“Providence has been pleased to give this one connected country to one united people – a people descended from the same ancestors, speaking the same language, professing the same religion, attached to the same principles of government”

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  68. @dearieme
    "the people of North America were no longer the fragment of a distant empire": that's rather droll. In terms of acreage, the North American colonies were the great bulk of the empire. Still, you expect politicians to lie.

    “the people of North America were no longer the fragment of a distant empire”: that’s rather droll. In terms of acreage, the North American colonies were the great bulk of the empire. Still, you expect politicians to lie.

    I gather that JQ Adams was speaking in terms of how the colonists were treated by the metropole. Note what follows:

    From the day of this declaration, the people of North America were no longer the fragment of a distant empire, imploring justice and mercy from an inexorable master in another hemisphere.

    Franklin used to voice similar notions, complaining about how the British elites did not grasp the importance of mainland North America, etc

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  69. @Diversity Heretic
    Perhaps John Quincy Adams is just a particularly good example, but the articulateness of politicians in the past is staggering. Can anyone imagine a politician today delivering that erudite a speech? I suppose that we see in leaders of the past the value of a classical education.

    I thought George Galloway was pretty good back in May 2005 when he ripped a new one for two Moron-American Senators about their lies in the Iraq war crime.

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  70. @dearieme
    "the people of North America were no longer the fragment of a distant empire": that's rather droll. In terms of acreage, the North American colonies were the great bulk of the empire. Still, you expect politicians to lie.

    It’s a lie and your lie joins his.
    1, the United States then did not include the Louisiana Purchase, Texas or Alaska, to say nothing of most of the West.
    2 Canada, far larger than the then US was still a “fragment of a distant Empire”
    3. India too was still, via the East India Company part of the Empire and was larger than the then US.
    4 The Status of the Mexican people remained unchanged. They were still a “fragment of a distant Empire: that of Spain..

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  71. @Marcus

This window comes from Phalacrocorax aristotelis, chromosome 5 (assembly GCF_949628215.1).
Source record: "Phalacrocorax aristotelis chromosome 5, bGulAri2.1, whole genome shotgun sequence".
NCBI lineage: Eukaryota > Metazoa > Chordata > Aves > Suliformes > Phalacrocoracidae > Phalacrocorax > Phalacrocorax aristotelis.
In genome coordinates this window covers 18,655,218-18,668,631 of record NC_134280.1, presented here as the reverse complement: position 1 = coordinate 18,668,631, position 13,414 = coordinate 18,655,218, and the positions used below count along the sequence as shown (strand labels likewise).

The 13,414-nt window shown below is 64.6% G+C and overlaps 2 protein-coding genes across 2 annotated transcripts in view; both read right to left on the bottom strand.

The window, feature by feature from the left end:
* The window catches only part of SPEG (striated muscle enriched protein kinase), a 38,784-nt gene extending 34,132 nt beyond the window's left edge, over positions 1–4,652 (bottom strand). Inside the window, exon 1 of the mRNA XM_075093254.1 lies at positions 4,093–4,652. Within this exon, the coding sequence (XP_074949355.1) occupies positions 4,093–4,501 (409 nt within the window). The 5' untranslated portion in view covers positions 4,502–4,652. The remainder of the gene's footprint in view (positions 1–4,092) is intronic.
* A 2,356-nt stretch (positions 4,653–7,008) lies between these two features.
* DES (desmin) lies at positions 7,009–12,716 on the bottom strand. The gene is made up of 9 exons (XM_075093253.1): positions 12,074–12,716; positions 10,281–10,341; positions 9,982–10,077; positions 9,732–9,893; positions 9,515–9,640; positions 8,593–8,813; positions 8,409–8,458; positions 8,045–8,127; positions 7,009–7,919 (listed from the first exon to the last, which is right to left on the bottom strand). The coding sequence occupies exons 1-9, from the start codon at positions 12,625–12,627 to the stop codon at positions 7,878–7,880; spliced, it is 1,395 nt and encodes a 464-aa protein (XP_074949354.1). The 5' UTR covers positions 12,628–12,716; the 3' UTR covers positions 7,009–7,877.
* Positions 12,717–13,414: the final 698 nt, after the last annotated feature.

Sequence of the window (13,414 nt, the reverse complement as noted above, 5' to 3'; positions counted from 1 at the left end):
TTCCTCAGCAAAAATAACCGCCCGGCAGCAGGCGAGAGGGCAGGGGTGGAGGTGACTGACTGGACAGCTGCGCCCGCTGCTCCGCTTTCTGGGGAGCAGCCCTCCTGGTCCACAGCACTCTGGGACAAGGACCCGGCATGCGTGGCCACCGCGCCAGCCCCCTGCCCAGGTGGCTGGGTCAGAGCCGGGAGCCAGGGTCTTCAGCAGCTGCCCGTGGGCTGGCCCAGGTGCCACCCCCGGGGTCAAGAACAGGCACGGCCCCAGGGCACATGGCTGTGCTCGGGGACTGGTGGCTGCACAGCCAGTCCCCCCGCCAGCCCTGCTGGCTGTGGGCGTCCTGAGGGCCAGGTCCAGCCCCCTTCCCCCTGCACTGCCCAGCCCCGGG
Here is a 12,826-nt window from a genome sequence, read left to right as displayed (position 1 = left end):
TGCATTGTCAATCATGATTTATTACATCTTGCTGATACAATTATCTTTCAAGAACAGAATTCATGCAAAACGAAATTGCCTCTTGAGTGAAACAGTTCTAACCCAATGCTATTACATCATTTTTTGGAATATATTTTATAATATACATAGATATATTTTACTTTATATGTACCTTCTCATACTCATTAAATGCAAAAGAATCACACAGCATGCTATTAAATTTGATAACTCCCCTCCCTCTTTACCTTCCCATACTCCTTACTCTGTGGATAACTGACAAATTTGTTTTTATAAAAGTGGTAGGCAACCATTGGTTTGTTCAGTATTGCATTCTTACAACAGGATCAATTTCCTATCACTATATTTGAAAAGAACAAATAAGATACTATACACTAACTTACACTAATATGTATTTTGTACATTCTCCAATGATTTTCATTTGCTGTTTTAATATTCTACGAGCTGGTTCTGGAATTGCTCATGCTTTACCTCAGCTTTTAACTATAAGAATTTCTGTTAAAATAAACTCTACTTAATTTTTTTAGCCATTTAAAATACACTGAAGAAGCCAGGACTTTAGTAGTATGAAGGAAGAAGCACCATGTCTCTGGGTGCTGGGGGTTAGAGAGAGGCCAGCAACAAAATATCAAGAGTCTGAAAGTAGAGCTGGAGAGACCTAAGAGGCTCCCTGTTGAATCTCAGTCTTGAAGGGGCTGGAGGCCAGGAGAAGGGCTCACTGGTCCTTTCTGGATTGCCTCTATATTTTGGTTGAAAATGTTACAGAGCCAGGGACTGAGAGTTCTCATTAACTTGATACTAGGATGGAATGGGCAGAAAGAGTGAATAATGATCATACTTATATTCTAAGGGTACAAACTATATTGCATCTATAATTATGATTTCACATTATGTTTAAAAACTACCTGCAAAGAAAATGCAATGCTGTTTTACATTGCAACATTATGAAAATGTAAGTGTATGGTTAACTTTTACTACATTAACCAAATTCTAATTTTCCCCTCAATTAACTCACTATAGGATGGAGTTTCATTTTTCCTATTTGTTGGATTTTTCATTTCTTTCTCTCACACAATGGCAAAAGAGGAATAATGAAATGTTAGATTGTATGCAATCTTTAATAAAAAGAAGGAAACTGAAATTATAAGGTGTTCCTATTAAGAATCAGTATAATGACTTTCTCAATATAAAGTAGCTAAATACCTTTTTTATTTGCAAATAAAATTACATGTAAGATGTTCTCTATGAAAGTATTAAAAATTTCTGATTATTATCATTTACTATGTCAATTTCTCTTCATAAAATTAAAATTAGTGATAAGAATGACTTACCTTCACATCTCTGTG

The Albright Amendment: starve Muslims while inviting them in

    The Albright Amendment: starve Muslims while inviting them in

    FTW

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  72. Read More
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  73. @Pericles
    Or place it at the gates of Harvard.

    Outside the Harvard quad I’d probably put up a monument to Massachusetts police officers who lost their lives in the line of duty.

    The monument itself not being the point of course, but rather the reaction of passersby to its constantly being vandalized.

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  74. @snorlax
    Seriously speaking, I'd put up one memorializing the 100,000,000 victims of communism. Find a good quote or two from Havel or Solzhenitsyn about propaganda. Raise the funds for it in Brighton Beach synagogues, then put an acknowledgement thanking the list of synagogues at the bottom of the plaque.

    Ideally it could be placed next to Em's, but as long as it's big and obvious enough I think people will get the message.

    That number seems rather low. Stalin, Mao Tse Tung, Ho Chi Minh, the North Korean father and son team, Castro and all of the other South American freedom fighters who have come and gone over the years. Yeah probably need more zeros.

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    • Replies: @syonredux

    That number seems rather low. Stalin, Mao Tse Tung, Ho Chi Minh, the North Korean father and son team, Castro and all of the other South American freedom fighters who have come and gone over the years. Yeah probably need more zeros.
     
    Well, Mao (approx 40 million) plus Stalin (approx 9 million) will get you to approx 49 million dead....
    , @Jim Don Bob
    100 million citizens dead at the hands of their own Commie government is in line with what the guys who wrote the Black Book of Communism came up with. No one has seriously disputed that their numbers were to high. An excellent book.
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  75. @Steve Sailer
    Because we live here.